Accordingly, the present invention provides a method for processing video images to detect an event of interest, comprising the steps of: receiving a video signal representing the video images to be processed; extracting at least one point feature from the video signal; tracking the position and movement of the at least one point feature within the video images to generate a corresponding at least one track, each representing a corresponding point feature; using an iterative learning process to derive a normal pattern of behaviour for each track; comparing present behaviour of the at least one track to the respective normal pattern of behaviour; and in response to the present behaviour falling outside the normal pattern of behaviour, generating an alarm signal.
The alarm signal may cause at least one of the following effects: draw the attention of an operator; place an index mark at the appropriate place in recorded video data; and trigger selective recording of video data.
The learning process may accumulate data representing the behaviour of the track(s) over a period of time in a four-dimensional histogram, said four dimensions representing x-position, y-position, x-velocity and y-velocity, of the track(s) within the video image. Furthermore, the learn behaviour stage may segregate the tracks according to a velocity threshold; wherein tracks moving at a velocity below the velocity threshold are considered stationary while tracks moving at a velocity in excess of the velocity threshold are considered mobile; wherein data concerning the mobile tracks is stored in said four-dimensional histogram, data concerning the stationary tracks being stored in a two-dimensional histogram, said two dimensions representing x-position and y-position within the video image. Furthermore, a cell size of the four-dimensional histogram may vary in accordance with a measured speed in the image of each respective track. The histogram may be periodically de-weighted in order to bias the result of the learning process towards more recent events.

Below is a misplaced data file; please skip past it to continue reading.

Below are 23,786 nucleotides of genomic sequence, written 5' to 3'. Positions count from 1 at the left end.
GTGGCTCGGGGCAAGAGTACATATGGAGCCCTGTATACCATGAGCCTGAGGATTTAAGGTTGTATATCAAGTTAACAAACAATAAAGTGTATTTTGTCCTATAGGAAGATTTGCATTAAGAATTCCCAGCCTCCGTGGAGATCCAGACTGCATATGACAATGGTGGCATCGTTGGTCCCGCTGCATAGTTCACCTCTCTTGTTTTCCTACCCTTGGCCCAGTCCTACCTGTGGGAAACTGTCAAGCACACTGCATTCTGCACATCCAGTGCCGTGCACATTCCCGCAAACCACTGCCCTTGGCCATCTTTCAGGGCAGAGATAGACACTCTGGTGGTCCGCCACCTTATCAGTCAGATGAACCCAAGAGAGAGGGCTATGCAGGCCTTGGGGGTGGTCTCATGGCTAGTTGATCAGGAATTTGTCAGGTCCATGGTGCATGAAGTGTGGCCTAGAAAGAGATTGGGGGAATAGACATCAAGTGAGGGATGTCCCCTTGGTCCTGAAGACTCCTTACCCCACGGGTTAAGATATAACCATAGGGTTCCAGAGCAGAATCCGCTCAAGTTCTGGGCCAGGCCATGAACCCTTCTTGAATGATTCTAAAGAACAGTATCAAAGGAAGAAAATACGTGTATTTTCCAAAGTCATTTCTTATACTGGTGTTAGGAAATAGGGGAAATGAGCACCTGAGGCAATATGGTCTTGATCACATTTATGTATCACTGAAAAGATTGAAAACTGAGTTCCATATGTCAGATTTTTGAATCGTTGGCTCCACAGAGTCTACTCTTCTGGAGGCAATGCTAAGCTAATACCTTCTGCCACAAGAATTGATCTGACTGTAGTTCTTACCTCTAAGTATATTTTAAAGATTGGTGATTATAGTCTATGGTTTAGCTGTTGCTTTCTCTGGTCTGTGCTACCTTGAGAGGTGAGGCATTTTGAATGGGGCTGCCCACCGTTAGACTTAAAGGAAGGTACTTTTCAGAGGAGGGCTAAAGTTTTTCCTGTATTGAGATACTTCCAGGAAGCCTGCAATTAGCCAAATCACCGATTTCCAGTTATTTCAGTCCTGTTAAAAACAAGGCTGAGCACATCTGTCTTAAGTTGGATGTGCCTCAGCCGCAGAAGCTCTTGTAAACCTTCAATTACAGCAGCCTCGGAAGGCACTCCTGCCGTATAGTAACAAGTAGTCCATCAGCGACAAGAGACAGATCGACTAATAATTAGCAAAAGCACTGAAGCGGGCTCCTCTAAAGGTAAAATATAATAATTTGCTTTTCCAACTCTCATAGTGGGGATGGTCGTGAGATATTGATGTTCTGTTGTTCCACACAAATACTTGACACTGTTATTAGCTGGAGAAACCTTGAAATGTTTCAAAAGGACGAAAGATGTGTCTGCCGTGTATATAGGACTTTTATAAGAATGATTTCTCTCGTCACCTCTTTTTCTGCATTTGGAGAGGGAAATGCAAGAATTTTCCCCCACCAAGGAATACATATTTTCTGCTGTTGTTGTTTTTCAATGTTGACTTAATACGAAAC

The comparison process may classify a track according to a comparison of the frequency of occupation of the corresponding histogram cell with an occupancy threshold. The comparison process may act to classify as normal behaviour a track adjacent or near a cell which is above the occupancy threshold, despite the track appearing in a cell below the occupancy threshold, where one cell is considered to be near another if the distance between them is below a predetermined distance threshold.
Abnormal tracks may be filtered, whereby an active alarm signal is generated in response to an abnormal track which resembles a number of other abnormal tracks, in terms of at least one of position, velocity and time.
Abnormal tracks may be filtered, whereby an active alarm signal is generated in response only to an abnormal track which has been classified as abnormal on a predetermined number of occasions.